forthcoming from Oxford University Press, edited by Michael Kelly
by Cynthia A. Freeland
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Feminist film theory has emerged in the past 20 years to become a large and flourishing field. Its dominant approach, exemplifed by such journals as Screen and Camera Obscura, involves a theoretical combination of semiotics, Althusserian Marxism, and Lacanian psychoanalysis. On this view, human subjects are formed through complex significatory processes,including cinema; traditional Hollywood cinema's "classic realist texts" are purveyors of bourgeois ideology. Added to this theory by Laura Mulvey's now-classic essay, "Visual Pleasure and Narrative Cinema" [Mulvey, 1975], was the feminist claim that men and women are differentially positioned by cinema: men as subjects identifying with agents who drive the film's narrative forward, women as objects for masculine desire and fetishistic gazing. Mulvey's essay is heavily invested in theory. It is cited as "the founding document of feminist film theory" [Modleski 1989], as providing "the theoretical grounds for the rejection of Hollywood and its pleasures" [Penley 1988], and even as setting out feminist film theory's "axioms" [Silverman, quoted in Byars 1991]. Mulvey assumed a general picture of cinema as a symbolic medium which, like other aspects of mass culture, forms spectators as bourgeois subjects. She used Lacanian psychoanalysis to ground her account of gendered subjecivity, desire, and visual pleasure. Mulvey allowed little possibility of resistance or critical spectatorship, and recognized no variations in structure or effect of realist cinema. Unsurprisingly, her view has been much criticized and further refined, as writers (including Mulvey herself) have noted issues raised by differences among women, phenomena like male masochism, or genres that function in distinctive ways, such as comedy, melodrama, and horror. Still, writers in feminist film theory commonly assume Mulvey's basic parameters and take some version of psychoanalytic theory as a desideratum. Key issues are often seen only in terms of some refinement or qualification of psychoanalytic theory. Thus Barbara Creed's book The Monstrous-Feminine argues that the fact that women in horror films are often not victims but monsters "necessitates a rereading of key aspects of Freudian theory, particularly his theory of the Oedipus complex and castration crisis." [Creed 1993] Creed turns instead to Kristeva's theory of the abject and the maternal. Far less often, Mulvey's critics have adopted more sharply different theoretical bases such as cultural studies, identity politics, deconstruction, or the philosophy of Foucault.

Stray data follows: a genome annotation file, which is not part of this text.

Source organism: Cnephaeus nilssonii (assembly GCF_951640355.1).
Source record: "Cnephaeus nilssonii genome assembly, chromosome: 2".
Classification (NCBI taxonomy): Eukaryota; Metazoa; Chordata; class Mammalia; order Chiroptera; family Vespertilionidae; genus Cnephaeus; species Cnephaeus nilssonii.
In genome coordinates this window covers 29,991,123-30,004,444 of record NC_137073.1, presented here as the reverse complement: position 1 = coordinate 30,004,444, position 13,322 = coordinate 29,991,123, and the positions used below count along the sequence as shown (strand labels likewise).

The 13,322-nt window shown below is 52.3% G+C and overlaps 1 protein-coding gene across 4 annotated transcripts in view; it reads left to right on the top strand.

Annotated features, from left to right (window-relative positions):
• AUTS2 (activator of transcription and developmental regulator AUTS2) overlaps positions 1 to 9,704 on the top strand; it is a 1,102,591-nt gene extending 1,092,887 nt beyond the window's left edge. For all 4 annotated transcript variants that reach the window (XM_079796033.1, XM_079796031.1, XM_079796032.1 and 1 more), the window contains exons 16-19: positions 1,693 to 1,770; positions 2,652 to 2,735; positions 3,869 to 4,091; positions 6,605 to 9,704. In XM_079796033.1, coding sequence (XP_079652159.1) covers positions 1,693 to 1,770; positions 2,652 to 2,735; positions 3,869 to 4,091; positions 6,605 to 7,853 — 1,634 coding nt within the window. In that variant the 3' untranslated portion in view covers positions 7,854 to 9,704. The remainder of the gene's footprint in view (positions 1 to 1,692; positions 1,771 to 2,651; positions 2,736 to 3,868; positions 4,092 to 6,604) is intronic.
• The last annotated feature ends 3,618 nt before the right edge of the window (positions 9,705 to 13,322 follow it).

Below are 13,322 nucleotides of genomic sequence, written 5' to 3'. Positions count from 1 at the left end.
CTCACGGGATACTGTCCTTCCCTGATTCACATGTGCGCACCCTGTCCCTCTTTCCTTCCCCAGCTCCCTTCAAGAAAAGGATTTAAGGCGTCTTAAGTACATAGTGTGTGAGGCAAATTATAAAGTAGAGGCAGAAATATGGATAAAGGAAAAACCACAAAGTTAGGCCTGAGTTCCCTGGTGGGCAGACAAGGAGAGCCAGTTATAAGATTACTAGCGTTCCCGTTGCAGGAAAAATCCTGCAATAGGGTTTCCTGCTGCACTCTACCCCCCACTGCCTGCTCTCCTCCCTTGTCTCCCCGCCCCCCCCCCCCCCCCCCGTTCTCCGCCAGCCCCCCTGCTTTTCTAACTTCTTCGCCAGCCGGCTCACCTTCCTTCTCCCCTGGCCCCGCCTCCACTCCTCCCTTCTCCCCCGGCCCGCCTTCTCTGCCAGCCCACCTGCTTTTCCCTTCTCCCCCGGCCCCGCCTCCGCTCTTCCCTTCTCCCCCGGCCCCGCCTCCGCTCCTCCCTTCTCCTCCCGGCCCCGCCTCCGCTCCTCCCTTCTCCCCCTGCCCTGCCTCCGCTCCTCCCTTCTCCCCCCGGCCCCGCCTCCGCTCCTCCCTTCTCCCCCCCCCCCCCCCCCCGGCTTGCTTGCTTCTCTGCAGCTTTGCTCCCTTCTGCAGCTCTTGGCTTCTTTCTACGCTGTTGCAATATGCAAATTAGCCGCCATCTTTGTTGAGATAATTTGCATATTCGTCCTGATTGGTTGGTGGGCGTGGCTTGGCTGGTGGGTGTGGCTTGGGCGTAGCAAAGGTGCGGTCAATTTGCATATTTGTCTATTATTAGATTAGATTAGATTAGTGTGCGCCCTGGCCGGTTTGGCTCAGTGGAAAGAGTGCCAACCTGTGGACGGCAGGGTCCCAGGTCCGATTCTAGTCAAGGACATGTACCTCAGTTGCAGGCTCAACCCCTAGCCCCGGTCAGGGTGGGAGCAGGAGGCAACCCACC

The resulting "theory" in feminist film theory is peculiar. What justification does a specifically feminist theory have for adopting the patriarchal theory of psychoanalysis? Why is theory needed at all; what is it a theory of or about? What are its data; do they supply evidence in a non-circular way? How is theory related to feminist action and social change? What is the relevant theory of feminism itself? Theory has usually been more problematic in feminism. Feminist philosophers question patriarchal theories and urge the need to link theory with practice. Jane Flax in ³Women Do Theory² describes patriarchal theory as "territorial" or "entrepreneurial" ‹ something used to prop up forms of dominance [Flax 1979]. In the face of theoretical structures that are abstract, hostile, unintelligible, and disempowering, she says, women understandably panic. Similarly, feminist philosophers like Karen Hanson question why writers in film studies have assumed science as a paradigm of theory [Hanson 1995]. In doing so, they set up film theory as distinct from and superior or even foundational to film criticism. Theory stands somehow over and above the more primitive "data": it is ideal, abstract, permanent, austere, universal, and true. Allegedly science/theory has the virtues of being unifying, coherent, well-grounded, and explanatory. But film theorists naively invoke concepts that are quite contested, such as explanation, justification, and systematicity. Nor is there operational agreement within the discipline for what counts as evidence, testing, or confirmation of a theory. This differs sharply from feminism's more usual emphasis on the experiential.